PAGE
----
Can we please review the all the steps again in class? Going over the information before I read it helped. I really liked that I was able to better understand the chapter.
Chapter 9: Analyzing and Interpreting Qualitative Data
I found this chapter to be the most interesting. Since I am interested in doing a Qualitative Research Study, I am grateful for the insight the text offered. I liked how the text described analyzing the data as it is being collected. I believe in the first part of the chapter, the text stated the phases were iterative or cycling back and forth. I looked at it as being reflective. I chose the term reflective on account of qualitative research allowing for interpretation or subjectivity.
I never realized how important organizing the data was. I never gave a lot of thought to the data collected being so large the researcher would have to organize it. I guess I organize everything so much that I never think about not organizing things.
One concept I was extremely familiar with was transcribing data. I have taken counseling practicum and internship classes in which I had to transcribe an hour long session with an unknown client. Once the transcription was completed I presented the material to the treatment team in order for feedback to be given on whether or not I was on the right track. The guidelines we followed were practically word for word what the text indicated. It seems like it took a lot longer than 4 hours to transcribe a 1 hour session. However, I learned that following the guidelines as indicated in the text allowed for great organization on my part and I could remember my perceptions at the time and the concepts I wanted to present.
One major thing I learned from the chapter was the information on the specific programs available for the computer. I have researched some of the sites mentioned in the text and have found several of them to be most useful. I have found the ethnograph to be most useful. I went to the quails research site and have bookmarked it as one of my favorites.
When the chapter began talking of coding the data collected, I got confused. It seemed as though the text was talking in circles. However, when I looked at figure 9.5 things were less confusing. Actually all of the figures in the chapter were most helpful. I felt as though when I found myself getting confused by the wordiness of the text, the figures were what clarified the text.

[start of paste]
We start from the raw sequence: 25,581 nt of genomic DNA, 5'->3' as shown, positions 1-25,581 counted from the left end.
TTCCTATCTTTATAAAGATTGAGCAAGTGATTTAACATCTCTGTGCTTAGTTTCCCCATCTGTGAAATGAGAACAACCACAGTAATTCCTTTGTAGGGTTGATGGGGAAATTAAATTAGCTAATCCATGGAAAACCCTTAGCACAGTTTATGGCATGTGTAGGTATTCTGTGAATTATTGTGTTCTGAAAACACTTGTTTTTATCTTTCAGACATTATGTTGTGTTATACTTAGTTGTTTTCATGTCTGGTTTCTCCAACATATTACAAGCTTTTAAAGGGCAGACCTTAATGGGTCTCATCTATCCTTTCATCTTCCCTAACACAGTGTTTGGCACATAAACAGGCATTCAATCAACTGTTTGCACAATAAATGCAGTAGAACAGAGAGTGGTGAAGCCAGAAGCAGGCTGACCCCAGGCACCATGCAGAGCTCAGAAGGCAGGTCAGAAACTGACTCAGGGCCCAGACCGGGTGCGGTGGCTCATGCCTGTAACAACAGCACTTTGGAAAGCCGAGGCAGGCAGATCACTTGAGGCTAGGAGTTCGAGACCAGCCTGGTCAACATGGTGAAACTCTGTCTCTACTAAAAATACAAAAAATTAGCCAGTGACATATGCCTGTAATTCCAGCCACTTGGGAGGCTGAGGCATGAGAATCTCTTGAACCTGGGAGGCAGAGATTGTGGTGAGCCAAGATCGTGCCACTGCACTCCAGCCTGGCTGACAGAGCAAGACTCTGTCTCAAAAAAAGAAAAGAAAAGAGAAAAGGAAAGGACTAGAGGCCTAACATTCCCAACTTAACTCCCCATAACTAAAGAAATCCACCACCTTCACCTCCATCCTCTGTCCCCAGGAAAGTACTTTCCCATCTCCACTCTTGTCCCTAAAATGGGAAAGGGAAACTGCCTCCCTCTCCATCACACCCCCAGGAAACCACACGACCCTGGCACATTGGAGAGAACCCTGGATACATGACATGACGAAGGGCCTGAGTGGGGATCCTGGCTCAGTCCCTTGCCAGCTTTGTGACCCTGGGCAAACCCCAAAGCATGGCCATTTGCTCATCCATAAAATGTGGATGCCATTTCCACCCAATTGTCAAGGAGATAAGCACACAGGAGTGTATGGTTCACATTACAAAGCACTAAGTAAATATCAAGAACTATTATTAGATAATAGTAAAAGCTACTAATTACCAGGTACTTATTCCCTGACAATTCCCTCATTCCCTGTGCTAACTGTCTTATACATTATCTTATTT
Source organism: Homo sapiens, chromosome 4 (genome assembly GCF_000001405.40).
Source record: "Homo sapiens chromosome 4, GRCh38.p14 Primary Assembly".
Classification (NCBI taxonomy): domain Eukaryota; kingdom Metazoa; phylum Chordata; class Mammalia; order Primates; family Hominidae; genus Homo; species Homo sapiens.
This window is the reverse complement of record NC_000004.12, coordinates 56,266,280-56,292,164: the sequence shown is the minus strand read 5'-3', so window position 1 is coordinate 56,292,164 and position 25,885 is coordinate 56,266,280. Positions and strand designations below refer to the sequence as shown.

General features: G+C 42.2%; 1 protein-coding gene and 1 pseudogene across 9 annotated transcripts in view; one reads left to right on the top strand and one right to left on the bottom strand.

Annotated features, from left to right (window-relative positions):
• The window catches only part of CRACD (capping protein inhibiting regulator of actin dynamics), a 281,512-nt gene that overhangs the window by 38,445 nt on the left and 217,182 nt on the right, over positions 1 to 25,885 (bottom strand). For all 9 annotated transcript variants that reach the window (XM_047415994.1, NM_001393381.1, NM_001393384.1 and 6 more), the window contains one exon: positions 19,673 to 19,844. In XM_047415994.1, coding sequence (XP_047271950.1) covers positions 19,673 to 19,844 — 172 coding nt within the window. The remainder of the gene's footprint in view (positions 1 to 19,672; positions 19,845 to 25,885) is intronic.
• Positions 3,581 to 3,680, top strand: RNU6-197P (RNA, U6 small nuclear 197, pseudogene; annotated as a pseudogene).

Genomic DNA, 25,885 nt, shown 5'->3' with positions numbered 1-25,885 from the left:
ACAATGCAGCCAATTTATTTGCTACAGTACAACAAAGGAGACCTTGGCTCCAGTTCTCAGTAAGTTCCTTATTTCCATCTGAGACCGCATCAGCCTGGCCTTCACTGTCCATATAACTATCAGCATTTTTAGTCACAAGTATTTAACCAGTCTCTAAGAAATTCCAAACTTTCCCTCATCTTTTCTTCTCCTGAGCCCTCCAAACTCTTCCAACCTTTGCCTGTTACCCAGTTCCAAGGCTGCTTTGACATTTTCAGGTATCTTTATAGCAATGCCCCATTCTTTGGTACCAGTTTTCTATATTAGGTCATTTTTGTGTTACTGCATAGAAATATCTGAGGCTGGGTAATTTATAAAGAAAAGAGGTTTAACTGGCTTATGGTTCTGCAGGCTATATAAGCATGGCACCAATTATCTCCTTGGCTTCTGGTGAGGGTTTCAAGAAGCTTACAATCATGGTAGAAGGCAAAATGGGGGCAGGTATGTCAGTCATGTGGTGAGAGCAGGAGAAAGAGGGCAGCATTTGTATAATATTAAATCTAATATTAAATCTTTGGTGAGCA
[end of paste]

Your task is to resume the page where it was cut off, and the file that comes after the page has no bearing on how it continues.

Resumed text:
The two things I didn’t like about the chapter were: there wasn’t enough detail on interpreting findings and validating the accuracy of findings. It seems as though interpreting the findings are based on the researchers’ personal reflections which in my opinion can be skewed by the researchers’ passion for the subject. (I need to keep that in mind when I do my research) Validating the findings could have been explained in more detail however I do believe that if the researcher does frequent member checks, validation would be less skewed by personal reflection.
As far as questions, I would like to discuss interpretation of findings in class.
In this chapter, I inevitably connected to the project that I am doing for another class. My project is a quantitative one and I already went through some of the phases talked in the chapter.
I figured that my target of analysis (subjects or participants) was going to be NCAA division 1 players. My choice was based on the level of players, on the sampling size, and on the diversity of the sample (gender). My sample size is of a total of 20 players, 10 females and 10 males. This way I am able to manipulate my independent variable (positive self-talk) on males and females tennis players. For the ones that are not familiar with this term, self-talk is ” what you say in your head or out loud” (operational definition), and I believe that it makes a big difference on the outcome of tennis matches. Mental toughness is one of my areas of interest and consequently I am doing my research on it.